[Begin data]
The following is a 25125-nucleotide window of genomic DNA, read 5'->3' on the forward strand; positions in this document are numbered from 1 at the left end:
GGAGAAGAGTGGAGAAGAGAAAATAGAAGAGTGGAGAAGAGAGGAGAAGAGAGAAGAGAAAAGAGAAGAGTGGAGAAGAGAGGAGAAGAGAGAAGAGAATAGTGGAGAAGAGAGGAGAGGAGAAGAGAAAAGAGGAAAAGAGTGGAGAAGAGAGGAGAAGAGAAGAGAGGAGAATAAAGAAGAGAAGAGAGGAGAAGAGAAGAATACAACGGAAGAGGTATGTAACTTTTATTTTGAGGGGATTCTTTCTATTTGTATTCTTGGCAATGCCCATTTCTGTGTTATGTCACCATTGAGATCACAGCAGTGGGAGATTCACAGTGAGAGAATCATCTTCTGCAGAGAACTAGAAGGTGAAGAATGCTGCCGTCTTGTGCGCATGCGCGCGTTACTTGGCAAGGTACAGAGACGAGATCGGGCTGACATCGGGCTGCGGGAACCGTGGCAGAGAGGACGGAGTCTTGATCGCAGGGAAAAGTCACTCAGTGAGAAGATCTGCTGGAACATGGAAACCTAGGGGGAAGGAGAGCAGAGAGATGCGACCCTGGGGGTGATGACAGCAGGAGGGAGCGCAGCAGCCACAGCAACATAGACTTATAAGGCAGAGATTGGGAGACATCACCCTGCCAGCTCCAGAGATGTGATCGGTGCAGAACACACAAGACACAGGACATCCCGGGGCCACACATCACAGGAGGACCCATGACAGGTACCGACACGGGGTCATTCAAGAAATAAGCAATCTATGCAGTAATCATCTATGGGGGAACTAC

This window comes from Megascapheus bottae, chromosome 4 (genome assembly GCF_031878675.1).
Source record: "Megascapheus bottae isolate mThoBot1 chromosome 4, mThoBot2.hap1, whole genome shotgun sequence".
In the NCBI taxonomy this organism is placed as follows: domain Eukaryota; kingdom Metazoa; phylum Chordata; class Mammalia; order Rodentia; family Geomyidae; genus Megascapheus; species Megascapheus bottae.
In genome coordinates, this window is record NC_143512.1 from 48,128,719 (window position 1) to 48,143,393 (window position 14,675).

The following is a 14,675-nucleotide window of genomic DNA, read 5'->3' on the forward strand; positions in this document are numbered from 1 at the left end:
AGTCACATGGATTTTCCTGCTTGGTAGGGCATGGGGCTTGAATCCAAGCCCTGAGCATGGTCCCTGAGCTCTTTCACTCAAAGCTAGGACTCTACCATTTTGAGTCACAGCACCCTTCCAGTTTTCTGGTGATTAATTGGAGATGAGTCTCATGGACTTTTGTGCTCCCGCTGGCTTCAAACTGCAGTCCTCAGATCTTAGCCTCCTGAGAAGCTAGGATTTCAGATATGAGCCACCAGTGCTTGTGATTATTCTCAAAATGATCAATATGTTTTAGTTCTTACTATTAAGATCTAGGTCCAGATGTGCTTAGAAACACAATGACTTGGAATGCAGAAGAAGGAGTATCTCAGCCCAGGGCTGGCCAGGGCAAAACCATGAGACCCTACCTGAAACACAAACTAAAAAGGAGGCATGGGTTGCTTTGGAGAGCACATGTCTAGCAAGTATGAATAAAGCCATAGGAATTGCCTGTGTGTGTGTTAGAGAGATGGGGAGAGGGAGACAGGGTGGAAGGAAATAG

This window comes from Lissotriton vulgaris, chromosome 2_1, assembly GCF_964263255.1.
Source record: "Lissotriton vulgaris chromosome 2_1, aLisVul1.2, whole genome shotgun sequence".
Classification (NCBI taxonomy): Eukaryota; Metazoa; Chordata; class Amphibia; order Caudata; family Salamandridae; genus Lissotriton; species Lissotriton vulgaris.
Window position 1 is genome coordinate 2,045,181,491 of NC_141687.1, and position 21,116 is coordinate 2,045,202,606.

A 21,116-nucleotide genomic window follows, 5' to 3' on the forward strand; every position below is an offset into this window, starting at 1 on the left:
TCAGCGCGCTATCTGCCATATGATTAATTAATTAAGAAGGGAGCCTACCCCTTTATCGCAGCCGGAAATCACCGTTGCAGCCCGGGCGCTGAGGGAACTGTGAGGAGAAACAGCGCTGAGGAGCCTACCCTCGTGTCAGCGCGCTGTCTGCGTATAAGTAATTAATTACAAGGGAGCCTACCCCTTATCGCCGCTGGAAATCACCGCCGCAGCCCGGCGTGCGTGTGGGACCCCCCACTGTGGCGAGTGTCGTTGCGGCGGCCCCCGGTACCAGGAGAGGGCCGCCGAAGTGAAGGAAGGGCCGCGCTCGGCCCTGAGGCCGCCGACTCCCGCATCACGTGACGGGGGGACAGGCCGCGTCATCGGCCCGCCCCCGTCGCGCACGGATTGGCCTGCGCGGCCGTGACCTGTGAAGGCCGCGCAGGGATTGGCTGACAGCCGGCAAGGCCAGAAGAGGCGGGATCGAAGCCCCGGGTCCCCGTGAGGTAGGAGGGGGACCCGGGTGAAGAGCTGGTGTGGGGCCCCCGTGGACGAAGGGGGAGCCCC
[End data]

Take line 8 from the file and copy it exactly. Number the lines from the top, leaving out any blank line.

AGTCACATGGATTTTCCTGCTTGGTAGGGCATGGGGCTTGAATCCAAGCCCTGAGCATGGTCCCTGAGCTCTTTCACTCAAAGCTAGGACTCTACCATTTTGAGTCACAGCACCCTTCCAGTTTTCTGGTGATTAATTGGAGATGAGTCTCATGGACTTTTGTGCTCCCGCTGGCTTCAAACTGCAGTCCTCAGATCTTAGCCTCCTGAGAAGCTAGGATTTCAGATATGAGCCACCAGTGCTTGTGATTATTCTCAAAATGATCAATATGTTTTAGTTCTTACTATTAAGATCTAGGTCCAGATGTGCTTAGAAACACAATGACTTGGAATGCAGAAGAAGGAGTATCTCAGCCCAGGGCTGGCCAGGGCAAAACCATGAGACCCTACCTGAAACACAAACTAAAAAGGAGGCATGGGTTGCTTTGGAGAGCACATGTCTAGCAAGTATGAATAAAGCCATAGGAATTGCCTGTGTGTGTGTTAGAGAGATGGGGAGAGGGAGACAGGGTGGAAGGAAATAG